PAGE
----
by Jacob G. Hornberger
We should bear in mind what the Pentagon initially had in mind when it established its prison camp and judicial system at Guantanamo Bay after the 9/11 attacks. Its plan was to make its prison camp totally independent from any judicial review or congressional control whatsoever. It was going to be a facility that would under the total control of the military.
One of the most fascinating aspects of Gitmo has been the Pentagon’s total denigration of the principles in the Constitution and Bill of Rights.
Think about that for a moment. The Constitution is the founding document of our nation. It reflects principles of freedom that are important to Americans. And yet, here was the American military establishment setting up a system whose principles flew in the face of our nation’s founding document.
That’s, of course, ironic, because, as every American knows, every soldier takes an oath to support to support and defend the Constitution. But when they had the opportunity to establish a model prison and judicial system for the world to witness and marvel at, the military rejected the Constitution as its model and instead chose a system that would have comfortably fit inside Nazi Germany, communist China, North Korea, and Cuba itself.
One of the bedrock principles in legal jurisprudence is the right of habeas corpus, a right that the Framers expressly guaranteed in the Constitution. This extraordinary right permits a person whom the government had imprisoned to petition a judge to hold a hearing that requires the government to show cause as to why it is holding the person. Without habeas corpus, a government is able to imprison people indefinitely for whatever reason it wants, including for simply criticizing the government.
Guess what the Pentagon’s attitude toward habeas corpus was at its Cuban facility. You guessed right: No habeas corpus whatsoever. In other words, they hated the concept. In their system, it wouldn’t exist.
Consider the procedural rights that are found in the Fourth, Fifth, Sixth, and Eight Amendments in the Bill of Rights. Initially, they were nowhere to be found at Gitmo. Sure, today we see attorneys representing some of the accused, but that’s only because the Supreme Court ultimately established its jurisdiction over Gitmo and ordered the military to permit the accused to have legal counsel.
But that’s not what the Pentagon intended. Its plan was to exclude any judicial (and congressional) oversight whatsoever — and to prohibit any criminal defense attorneys from ever involving themselves at Gitmo.
The reason? There can be only one reason: The Pentagon’s deep antipathy toward the principles found in those four amendments in the Bill of Rights.
Consider the right to a speedy trial. Do you see the Pentagon honoring that principle? Of course not. They have prisoners who have been there 11 years who are still awaiting trial. Eleven years of waiting is about as far from a speedy trial as one can get.
What about trial by jury of one’s peers? It’s nonexistent at Gitmo. The last thing the Pentagon was ever going to do is permit regular American citizens to decide the guilt or innocence of the accused at Guantanamo. In the Pentagon’s system, military officials would make that determination, much like they do in the military dictatorship found in Myanmar.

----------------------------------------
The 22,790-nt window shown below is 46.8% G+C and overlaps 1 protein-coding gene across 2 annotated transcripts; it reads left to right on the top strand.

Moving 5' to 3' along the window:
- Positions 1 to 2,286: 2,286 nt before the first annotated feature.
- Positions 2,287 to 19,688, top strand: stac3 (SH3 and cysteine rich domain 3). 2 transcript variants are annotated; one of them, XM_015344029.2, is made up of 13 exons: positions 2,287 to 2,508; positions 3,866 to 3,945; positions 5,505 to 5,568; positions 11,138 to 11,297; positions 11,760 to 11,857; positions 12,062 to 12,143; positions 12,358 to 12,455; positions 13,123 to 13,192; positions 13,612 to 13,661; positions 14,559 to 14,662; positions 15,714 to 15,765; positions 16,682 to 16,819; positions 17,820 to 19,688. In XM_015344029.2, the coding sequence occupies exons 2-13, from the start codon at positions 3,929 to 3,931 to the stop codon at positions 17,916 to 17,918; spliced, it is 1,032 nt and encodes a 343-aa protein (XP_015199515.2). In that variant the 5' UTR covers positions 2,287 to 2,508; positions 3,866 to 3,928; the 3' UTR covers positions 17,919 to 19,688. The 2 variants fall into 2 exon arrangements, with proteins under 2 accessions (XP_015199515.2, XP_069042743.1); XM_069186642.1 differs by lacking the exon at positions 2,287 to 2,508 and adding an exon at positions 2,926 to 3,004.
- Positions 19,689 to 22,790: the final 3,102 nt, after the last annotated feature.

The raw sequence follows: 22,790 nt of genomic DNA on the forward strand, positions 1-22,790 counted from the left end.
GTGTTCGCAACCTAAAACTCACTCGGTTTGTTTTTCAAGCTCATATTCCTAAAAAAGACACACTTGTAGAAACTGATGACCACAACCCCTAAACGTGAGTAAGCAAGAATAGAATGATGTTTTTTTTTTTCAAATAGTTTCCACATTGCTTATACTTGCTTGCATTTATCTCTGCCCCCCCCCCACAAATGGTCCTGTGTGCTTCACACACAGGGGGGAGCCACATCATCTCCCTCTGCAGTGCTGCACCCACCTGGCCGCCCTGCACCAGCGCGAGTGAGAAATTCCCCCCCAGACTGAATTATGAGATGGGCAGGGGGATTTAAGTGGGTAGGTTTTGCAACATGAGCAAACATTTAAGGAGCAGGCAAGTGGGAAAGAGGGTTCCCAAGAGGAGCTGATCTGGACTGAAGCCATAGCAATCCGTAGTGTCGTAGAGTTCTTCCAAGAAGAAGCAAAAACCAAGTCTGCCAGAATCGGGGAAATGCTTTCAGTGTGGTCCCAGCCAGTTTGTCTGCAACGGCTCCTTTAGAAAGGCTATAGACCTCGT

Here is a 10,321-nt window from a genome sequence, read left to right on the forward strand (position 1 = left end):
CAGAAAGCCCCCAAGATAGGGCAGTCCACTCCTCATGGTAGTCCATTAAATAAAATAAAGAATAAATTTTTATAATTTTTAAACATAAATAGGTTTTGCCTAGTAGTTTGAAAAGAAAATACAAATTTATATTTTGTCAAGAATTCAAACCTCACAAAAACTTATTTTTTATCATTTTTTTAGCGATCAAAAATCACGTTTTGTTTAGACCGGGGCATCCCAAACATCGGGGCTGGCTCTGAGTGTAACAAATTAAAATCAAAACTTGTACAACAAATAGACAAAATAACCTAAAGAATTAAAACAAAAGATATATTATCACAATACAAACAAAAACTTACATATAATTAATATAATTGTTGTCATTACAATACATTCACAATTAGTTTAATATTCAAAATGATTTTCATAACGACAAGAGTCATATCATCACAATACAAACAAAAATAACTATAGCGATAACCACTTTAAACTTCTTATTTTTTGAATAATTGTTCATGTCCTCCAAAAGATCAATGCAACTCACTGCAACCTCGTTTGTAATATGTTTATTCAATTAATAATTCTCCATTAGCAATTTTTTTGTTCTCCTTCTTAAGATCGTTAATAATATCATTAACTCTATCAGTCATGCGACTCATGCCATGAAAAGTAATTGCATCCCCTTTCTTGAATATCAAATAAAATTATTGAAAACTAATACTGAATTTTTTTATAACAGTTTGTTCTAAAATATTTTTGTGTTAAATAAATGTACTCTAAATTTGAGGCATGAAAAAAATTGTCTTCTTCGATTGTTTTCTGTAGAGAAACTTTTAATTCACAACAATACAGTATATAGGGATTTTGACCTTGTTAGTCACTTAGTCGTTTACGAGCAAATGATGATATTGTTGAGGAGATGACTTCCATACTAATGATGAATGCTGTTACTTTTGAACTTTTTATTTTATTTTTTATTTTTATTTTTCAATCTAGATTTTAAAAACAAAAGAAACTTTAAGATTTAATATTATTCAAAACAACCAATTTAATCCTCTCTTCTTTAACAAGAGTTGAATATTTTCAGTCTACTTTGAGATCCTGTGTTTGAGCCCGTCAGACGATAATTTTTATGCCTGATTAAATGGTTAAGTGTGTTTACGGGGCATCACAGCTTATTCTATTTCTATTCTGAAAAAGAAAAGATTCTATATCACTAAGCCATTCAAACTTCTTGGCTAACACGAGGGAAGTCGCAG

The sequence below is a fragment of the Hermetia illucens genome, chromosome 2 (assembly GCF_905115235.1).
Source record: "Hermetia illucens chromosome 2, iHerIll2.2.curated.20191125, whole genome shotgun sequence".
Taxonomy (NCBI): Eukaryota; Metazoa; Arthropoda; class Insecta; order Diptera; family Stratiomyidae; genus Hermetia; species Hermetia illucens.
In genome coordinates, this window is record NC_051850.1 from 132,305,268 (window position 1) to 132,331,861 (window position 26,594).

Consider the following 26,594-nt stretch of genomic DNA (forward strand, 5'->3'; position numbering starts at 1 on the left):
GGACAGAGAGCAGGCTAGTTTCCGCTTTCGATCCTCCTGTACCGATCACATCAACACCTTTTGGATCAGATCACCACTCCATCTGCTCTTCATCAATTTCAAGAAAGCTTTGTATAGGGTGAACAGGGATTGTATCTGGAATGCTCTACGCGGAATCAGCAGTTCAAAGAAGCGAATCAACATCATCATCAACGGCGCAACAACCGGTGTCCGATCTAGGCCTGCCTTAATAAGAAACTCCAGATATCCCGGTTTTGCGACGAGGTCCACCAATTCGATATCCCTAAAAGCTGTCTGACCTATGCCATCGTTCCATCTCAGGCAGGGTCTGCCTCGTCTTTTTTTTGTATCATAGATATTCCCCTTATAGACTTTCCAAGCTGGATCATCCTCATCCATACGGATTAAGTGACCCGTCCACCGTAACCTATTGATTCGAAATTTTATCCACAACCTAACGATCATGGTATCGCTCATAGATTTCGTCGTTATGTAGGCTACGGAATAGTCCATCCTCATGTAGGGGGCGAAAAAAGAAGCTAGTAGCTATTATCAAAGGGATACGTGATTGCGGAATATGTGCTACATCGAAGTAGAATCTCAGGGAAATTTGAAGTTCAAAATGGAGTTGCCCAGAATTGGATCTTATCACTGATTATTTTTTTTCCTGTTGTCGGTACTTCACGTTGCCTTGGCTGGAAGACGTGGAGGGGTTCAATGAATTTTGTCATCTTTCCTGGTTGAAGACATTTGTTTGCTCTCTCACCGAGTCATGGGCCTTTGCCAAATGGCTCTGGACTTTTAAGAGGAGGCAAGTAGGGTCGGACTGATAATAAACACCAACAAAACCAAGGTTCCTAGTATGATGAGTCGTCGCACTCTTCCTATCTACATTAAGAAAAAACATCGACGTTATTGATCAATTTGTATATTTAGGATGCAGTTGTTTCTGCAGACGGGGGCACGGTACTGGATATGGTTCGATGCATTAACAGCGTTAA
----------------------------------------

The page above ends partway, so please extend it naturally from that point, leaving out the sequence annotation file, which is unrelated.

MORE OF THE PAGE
What about the right of the accused to confront witnesses against him? The Pentagon tossed that one out the window as well. From early on, the Pentagon’s system would permit an accused to be convicted on hearsay evidence.
What about the bar against cruel and unusual punishments? With its embrace of torture, something that totalitarian regimes throughout history have been known for, the Pentagon discarded that prohibition as well.
Bail? Of course not. Anyone brought to Guantanamo would remain in jail awaiting his trial without any possibility of release pending trial.
Every American is familiar with the century’s old principle in criminal justice of the presumption of innocence. It’s one of those bedrock principles that distinguish America’s system from those of totalitarian nations, which presume the guilt of the accused.
Alas, however, when the U.S. military established its model system in Cuba, it embraced the -of-guilt principle.
None of this should surprise Americans, however. We saw it coming. In 1973, the democratically elected president of Chile, Salvador Allende, was overthrown in a military coup that was full supported by the Pentagon and the CIA. In fact, the CIA not only helped instigate the horrific economic conditions leading up to the coup, it also participated in the military execution of two young Americans, Charles Horman and Frank Teruggi.
After the coup, the new military dictator of the country, Augusto Pinochet, established a system that was based on the power of the military to take citizens into custody without judicially issued warrants, imprison them indefinitely, torture them, and even execute them.
The U.S. military and the CIA loved Pinochet’s system. Pinochet and his military were going after communists, and that was all that mattered, just as all that matters today is that the Pentagon and the CIA are going after terrorists. Then, as now, the end justified whatever means were necessary to attain it.
While there are certainly flaws in the Constitution and Bill of Rights, every generation of American since the inception of our nation has rightfully taken pride in the principles of freedom found in those two documents. It’s a shame that when the Pentagon was given the opportunity to establish a new model system at Guantanamo Bay it chose to discard America’s system and instead embraced that of Cuba.
Jacob Hornberger is founder and president of the Future of Freedom Foundation.
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